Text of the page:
So it turns out that middleweight contender Chael Sonnen had some chemical help when he nearly toppled Anderson Silva in August, his post-fight pee test coming up positive for abnormally high levels of testosterone.
If that news disappoints you, it's natural. Two decades after the Ben Johnson scandal in Seoul blew the cover off steroid use in high-level pro sports we'd like to think our athletes know better than to flout anti-doping, and each time we come across one who hasn't learned that lesson it stings a little.
But if you're surprised when an athlete in any contact/collision/combat sport test positive you're naive.
If steroids help in baseball, they damn sure help in football, hockey, boxing and MMA.
So before we single out Sonnen as a maverick cheater lets remember that, as CagePotato.com points out, he's the latest in a long, long LONG line of MMA stars to flunk a doping test.
Yes I know technique is paramount and skills pay the bills, but supernatural strength and a heightened bloodlust can carry you a long way in the octagon.
A boost in testosterone fills both those needs nicely.
It's comforting to believe Sonnen is simply country strong and right-wing angry, but to learn that extra testosterone fueled his implacable rage and relentless ground-and-pound August 7 in San Jose makes perfect sense to me.
A great chin is one thing but Sonnen's absolute refusal to be hurt, or to slow down despite a busted nose that leaked like the Deepwater Horizon amazed me, and the doping revelation may help answer questions about how he pulled it off.
But it raises one more.
First, what does the UFC plan to do about drug cheats?
As for the first question, we know Sonnen faces a $2,500 fine 12-month suspension from the California State Athletic Commission but it's not clear whether the UFC plans to discipline him beyond that or to address the broader problem of doping in their sport.
Thanks to the UFC's incessant lobbying MMA is now legal and regulated in every major jurisdiction in North America besides New York State, but 17 years after the first UFC event the sport is working to dispel the notion that it's simply a human cockfight, still fighting to prove it deserves a place in the mainstream.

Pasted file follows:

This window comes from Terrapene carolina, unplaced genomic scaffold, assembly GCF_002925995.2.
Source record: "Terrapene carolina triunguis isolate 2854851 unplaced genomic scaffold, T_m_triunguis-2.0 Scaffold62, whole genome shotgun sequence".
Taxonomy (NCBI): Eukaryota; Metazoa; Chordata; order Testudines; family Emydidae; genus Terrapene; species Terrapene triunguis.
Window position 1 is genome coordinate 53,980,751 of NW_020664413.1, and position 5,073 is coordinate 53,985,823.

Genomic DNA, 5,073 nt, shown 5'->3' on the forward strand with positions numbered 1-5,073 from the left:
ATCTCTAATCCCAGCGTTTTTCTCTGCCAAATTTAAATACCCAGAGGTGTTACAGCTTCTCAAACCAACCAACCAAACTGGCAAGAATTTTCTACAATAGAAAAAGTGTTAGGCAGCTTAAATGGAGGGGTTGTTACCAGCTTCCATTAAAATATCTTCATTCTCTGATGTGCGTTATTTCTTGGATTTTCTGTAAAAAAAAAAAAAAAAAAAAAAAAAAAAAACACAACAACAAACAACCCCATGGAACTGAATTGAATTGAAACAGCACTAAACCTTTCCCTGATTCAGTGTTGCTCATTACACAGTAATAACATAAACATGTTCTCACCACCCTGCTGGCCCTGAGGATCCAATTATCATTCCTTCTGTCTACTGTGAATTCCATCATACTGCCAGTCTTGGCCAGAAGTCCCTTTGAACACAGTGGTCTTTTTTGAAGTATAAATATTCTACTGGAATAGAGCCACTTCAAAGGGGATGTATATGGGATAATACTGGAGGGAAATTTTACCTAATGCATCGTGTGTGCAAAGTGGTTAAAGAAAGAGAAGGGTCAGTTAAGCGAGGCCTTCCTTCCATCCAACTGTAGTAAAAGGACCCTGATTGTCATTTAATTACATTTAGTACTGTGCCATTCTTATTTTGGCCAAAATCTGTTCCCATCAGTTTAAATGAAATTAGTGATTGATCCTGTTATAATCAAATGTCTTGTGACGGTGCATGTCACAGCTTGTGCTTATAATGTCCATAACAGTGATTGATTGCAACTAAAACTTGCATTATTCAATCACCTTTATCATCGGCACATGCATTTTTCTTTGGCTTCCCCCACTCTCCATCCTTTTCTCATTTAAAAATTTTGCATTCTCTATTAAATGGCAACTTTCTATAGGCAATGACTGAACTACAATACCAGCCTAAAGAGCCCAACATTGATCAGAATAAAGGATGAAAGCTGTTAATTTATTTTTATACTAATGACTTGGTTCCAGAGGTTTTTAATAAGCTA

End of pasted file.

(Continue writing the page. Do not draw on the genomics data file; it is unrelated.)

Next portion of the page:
A soft stance on doping doesn't help that cause.
I reached out to UFC officials this morning and I'm still waiting to hear what they say, but looks to me like the current system is insufficient. Suspensions vary by commission, but a six or nine-month ban isn't much of a punishment for a fighter who only competes every four to six months anyway. It's more like a delay. You push back your next scheduled fight, serve your suspension, then move forward.
So I'm wondering if the UFC starts imposing doping penalties of its own, suspending fighters or even terminating contracts for flunking drug tests.
Earlier this week the UFC released lightweight Efrain Escudero, who earned a contract by winning Season eight of The Ultimate Fighter but who had lost two of his last three fights, and had failed to make weight for his most recent loss.
A harsh reaction, for sure, but understandable. The UFC paid Escudero to perform, and when he didn't they tossed him aside.
This is a business, after all.
And because it's a business the UFC just might leave Sonnen alone. His impromptu stand-up routines coupled with his near-conquest of Silva make him way more marketable and much less expendable than Escudero. But if the UFC wants to make another huge step toward mainstream legitimacy it'll drop any fighter who flunks a drug test. If being a boring fighter makes you unfit to stay on the organization's payroll, so should cheating.
After all, this is a sport, too.
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